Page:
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On pot, Trump 'probably' siding with states, not with Sessions

On pot, Trump 'probably' siding with states, not with Sessions

 

We had to take Sen. Cory Gardner at his word in April. That's when the Colorado Republican said he had received assurances from President Trump that the White House supported "a federalism-based legislative solution to fix this states' rights issue" with regards to marijuana.

Up until that point, Gardner had been blocking nominees for Department of Justice positions, preventing them from being confirmed, until he was satisfied that substantive progress was being made on keeping Attorney General Jeff Sessions — who staunchly opposes marijuana — out of the business of states where pot has been legalized.

Trump was mum back then. On Friday, he spoke out.

"I support Sen. Gardner," the president said when asked about bipartisan legislation that would ease the federal ban on marijuana. "I know exactly what he's doing. We're looking at it, but I probably will end up supporting that, yes."

That Trump sounds ready to ignore the wishes of Sessions shouldn't come as a surprise. The president has repeatedly belittled the attorney general on Twitter and elsewhere, with the most recent installment tweeted May 30. Trump bluntly said that he wished he had picked someone other than Sessions to serve as his attorney general.

On pot, Sessions is unwavering. As reported by the Associated Press, the attorney general told Colorado Public Radio that his "view is clear. The federal law remains in effect nationwide, just as it does for heroin and cocaine."

There are only 20 states holding out against pot with no broad laws legalizing the drug. Nearly all of them vote consistently Republican. One of those states is Kentucky, home of Senate Majority Leader Mitch McConnell, who opposes legalization.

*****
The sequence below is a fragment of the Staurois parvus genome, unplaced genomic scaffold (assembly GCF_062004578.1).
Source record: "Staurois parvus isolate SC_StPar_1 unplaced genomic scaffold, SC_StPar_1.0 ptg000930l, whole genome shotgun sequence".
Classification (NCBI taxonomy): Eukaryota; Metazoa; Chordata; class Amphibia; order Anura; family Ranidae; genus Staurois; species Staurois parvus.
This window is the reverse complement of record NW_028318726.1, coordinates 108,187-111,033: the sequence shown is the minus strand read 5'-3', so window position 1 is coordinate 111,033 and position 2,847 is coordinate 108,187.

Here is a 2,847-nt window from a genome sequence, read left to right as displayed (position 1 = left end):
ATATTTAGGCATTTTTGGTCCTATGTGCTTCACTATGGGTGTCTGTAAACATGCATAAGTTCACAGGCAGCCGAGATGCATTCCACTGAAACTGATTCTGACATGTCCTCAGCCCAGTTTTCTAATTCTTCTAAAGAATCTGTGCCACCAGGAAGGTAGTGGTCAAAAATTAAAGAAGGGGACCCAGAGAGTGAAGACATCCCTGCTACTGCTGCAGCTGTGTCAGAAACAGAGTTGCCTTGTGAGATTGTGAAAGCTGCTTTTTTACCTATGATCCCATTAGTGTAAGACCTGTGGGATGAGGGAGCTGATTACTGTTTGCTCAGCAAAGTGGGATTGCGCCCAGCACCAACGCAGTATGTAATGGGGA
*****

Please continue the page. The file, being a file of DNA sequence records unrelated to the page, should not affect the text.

Trump's willingness to support the Gardner-backed legislation is noteworthy because the measure's co-sponsors include two Democrats who are among the nation's most liberal members of Congress: Rep. Earl Blumenauer of Portland and Sen. Elizabeth Warren of Massachusetts.

Talk about strange bedfellows.

Blumenauer told the AP that momentum in support of the measure was building in the House of Representatives. "We just need Republican leadership in Congress to get on board or get out of our way, and for Trump to keep his word."

The way Trump waffles — just look at his back-and-forth opinions on the Deferred Action for Childhood Arrivals program, known more commonly as DACA — no one should consider support from the president to be locked in.

At least one marijuana foe feels the same way. Kevin A. Sabet, who leads a nonpartisan anti-legalization organization called Smart Approaches to Marijuana, told the AP: "I don't think anyone would make a bet on the long-term validity of an offhand remark by the president that he 'probably' would support something."

Rep. Greg Walden, the Hood River Republican whose congressional district includes Grants Pass isn't a fan of legalized marijuana, but he said Congress will need "to figure it out" sooner or later.

"I still struggle with it," Walden said during a May 2 interview with the Daily Courier. "I didn't vote for it here. I don't think it's good for our communities, but the voters did act, and eventually we'll need to straighten it out."

Scott Stoddard